It is not complete at this point in time. (26-September-2002)
This document describes the steps needed to have BSD/OS 4.3 and BSD/OS 5.0 boot from a server using PXE. Detailed configuration steps for all the components that need to be configured are described. This includes the DHCP server, the TFTPD server and the operating system software that will be downloaded to the computer.
I have been intrigued by network booting of various computer systems since I started using computers. I had early experiences with network booting of PC hardware in the summer of 1986, using a proprietary networking system, based on 2.5 mbps ArcNet technology. This system, designed and built around the Nestar manufactured PLAN server hardware, featured distributed booting of the client computer, network printing, volume sharing for read-only data and centralized backup software. This was all done on 8088 and 80286 class computers, using PC-DOS 3.2, and later PC-DOS 3.3. When the 80386 processor was introduced, the same system ran on it too.
When I got to the University of Maryland, you can imagine my surprise to discover the rest of the PC world was so far behind the PLAN hardware and software capabilities -- the Novell Netware of the late 1980's was incapable of booting off the network. It just accessed network drives once the workstation had booted from a local hard disk. One giant step backwards. The 3Com hardware and software of that era was little better than Netware, it might have even been worse. Certainly it is hard to imagine a worse ethernet card than the 3Com 3C501!
I have worked on netbooting software and configuration of the following types of computers at various times in the past decade or so: DEC VaxStations, a DEC MicroVax, DEC MIPS-based workstations, Sun2 workstations, Sun3 workstations, and Sun4c/Sun4m/Sun4u workstations.
Computers that use Intel processors and Intel-compatible processors (hereafter refered to as ``x86'') have finally grown up and are now able to boot from a network, just the ``big boys'' of yesteryear. So, for me, it has come in a completely full circle. Once again it is time to work with the network booting capabilities on x86 based computers.
PXE provides a mechanism for a computer to perform certain operations
before the actual
boot code of the operating system starts
running. In the case of PXE, it provides a path by which network
configuration takes place and the retrevial of both network configuration
information and the first level bootstrap program from a remote
PXE uses extensions to the DHCP configuration mechanism, which provide for specification of a file to boot, often referred to as the PXE loader. Other options can be passed to the PXE loader via DHCP, which can be used to more fully specify what information should be used when booting.
PXE uses the
tftp protocol for retrieving the PXE loader
from a remote server. There must be a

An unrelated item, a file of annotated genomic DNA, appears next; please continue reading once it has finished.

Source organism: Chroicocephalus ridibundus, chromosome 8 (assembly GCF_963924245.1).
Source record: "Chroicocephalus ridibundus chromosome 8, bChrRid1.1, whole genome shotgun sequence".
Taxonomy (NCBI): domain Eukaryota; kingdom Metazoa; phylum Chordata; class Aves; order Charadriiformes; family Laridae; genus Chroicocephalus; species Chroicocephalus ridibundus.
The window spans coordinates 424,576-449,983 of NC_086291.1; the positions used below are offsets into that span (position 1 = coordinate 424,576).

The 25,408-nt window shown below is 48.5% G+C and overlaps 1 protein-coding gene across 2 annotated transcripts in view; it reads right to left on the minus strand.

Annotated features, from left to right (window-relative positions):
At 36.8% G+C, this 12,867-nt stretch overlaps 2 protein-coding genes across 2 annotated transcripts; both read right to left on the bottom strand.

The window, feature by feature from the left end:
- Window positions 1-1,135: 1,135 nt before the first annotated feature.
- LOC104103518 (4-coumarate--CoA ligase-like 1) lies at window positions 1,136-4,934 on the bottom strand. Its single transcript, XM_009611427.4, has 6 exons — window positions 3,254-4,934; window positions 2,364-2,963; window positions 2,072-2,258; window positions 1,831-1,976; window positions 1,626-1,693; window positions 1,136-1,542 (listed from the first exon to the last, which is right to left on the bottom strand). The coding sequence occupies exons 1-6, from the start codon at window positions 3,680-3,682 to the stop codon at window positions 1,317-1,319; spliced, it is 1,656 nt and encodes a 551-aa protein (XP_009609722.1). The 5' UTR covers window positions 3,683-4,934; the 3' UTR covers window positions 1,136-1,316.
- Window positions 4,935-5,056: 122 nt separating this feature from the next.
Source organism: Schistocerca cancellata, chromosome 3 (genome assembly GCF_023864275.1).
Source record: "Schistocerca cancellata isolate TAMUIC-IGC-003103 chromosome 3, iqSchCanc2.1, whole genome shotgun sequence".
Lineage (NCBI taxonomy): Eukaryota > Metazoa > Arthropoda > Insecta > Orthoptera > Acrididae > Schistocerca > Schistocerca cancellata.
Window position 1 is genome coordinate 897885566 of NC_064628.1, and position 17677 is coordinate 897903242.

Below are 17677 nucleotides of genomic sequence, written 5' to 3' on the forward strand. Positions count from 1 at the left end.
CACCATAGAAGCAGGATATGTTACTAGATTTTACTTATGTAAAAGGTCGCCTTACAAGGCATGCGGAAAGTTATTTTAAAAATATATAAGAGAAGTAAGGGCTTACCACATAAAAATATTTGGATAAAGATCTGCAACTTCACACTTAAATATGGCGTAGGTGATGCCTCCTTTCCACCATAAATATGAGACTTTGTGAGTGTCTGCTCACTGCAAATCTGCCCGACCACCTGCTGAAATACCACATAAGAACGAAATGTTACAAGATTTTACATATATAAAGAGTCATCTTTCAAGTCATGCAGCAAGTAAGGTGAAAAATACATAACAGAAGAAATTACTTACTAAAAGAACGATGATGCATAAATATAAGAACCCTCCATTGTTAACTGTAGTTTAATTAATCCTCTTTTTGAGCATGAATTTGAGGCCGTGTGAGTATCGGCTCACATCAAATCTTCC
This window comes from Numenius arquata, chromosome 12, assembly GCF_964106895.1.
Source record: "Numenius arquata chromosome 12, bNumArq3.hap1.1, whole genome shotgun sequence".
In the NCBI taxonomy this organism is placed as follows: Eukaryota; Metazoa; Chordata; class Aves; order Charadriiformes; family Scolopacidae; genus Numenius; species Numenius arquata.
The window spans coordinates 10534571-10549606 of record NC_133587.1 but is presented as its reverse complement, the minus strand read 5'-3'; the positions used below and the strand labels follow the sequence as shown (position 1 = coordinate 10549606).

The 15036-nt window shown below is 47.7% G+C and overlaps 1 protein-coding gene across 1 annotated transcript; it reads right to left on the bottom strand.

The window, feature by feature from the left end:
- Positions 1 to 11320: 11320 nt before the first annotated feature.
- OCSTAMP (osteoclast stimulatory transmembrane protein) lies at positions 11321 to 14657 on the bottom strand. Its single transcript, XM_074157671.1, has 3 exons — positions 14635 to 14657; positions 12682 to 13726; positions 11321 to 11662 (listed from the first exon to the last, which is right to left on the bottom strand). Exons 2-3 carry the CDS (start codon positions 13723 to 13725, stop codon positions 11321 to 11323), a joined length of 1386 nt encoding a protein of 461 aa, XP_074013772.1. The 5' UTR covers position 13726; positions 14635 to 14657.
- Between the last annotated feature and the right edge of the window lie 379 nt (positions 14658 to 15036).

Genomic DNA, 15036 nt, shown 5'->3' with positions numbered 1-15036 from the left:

tftp server accessable
by the client computer for PXE booting to be succesful.
PXE booting support was added in the 4.3 release of BSD/OS. BSD/OS 5.0
has essentially the same PXE support (with a few relatively minor changes
to the pxeboot program), so both versions of the operating system will be
treated as more or less the same for the remainder of this document. The
PXE loader that is provided with BSD/OS is called
is located in
/usr/bootstraps/pxeboot. This program provides
the functions of the standard
/boot program, with certain
additions. The first major addition is the ability to have full access to
PXE configuration information in the boot program. The second major
addition is support for reading files via NFS or retrieving them from a
TFTP server has also been added to this program.
The file retrival support in the PXE loader does not need to be the same
as the PXE ROM supports. In fact, on many systems, the same mechanisms are
not supported by both the PXE ROM and the PXE loader. On BSD/OS, both
NFS are supported retrieval mechanisms.
Other operating systems' PXE loader programs, may not support retriving
files via TFTP, but only via NFS. This somewhat limits the range of
configurations those operating systems can support. More importantly, it
forces the system administrator to have an NFS server accessible on the
network that the client is using. Certain computer configurations, such as
diskless X-Terminals, would benefit from not having to use any NFS mounted
With the addition of both TFTP and NFS to the list of retrieval methods, a variety of different possibilities presents itself for how a machine boots off the network. Some of these possibilities are better suited to hostile network environments than others.XXX - awk
rsyncto track changes on a large number of servers. Local copies of the paper, both as Postscript and converted to PDF are available from this server.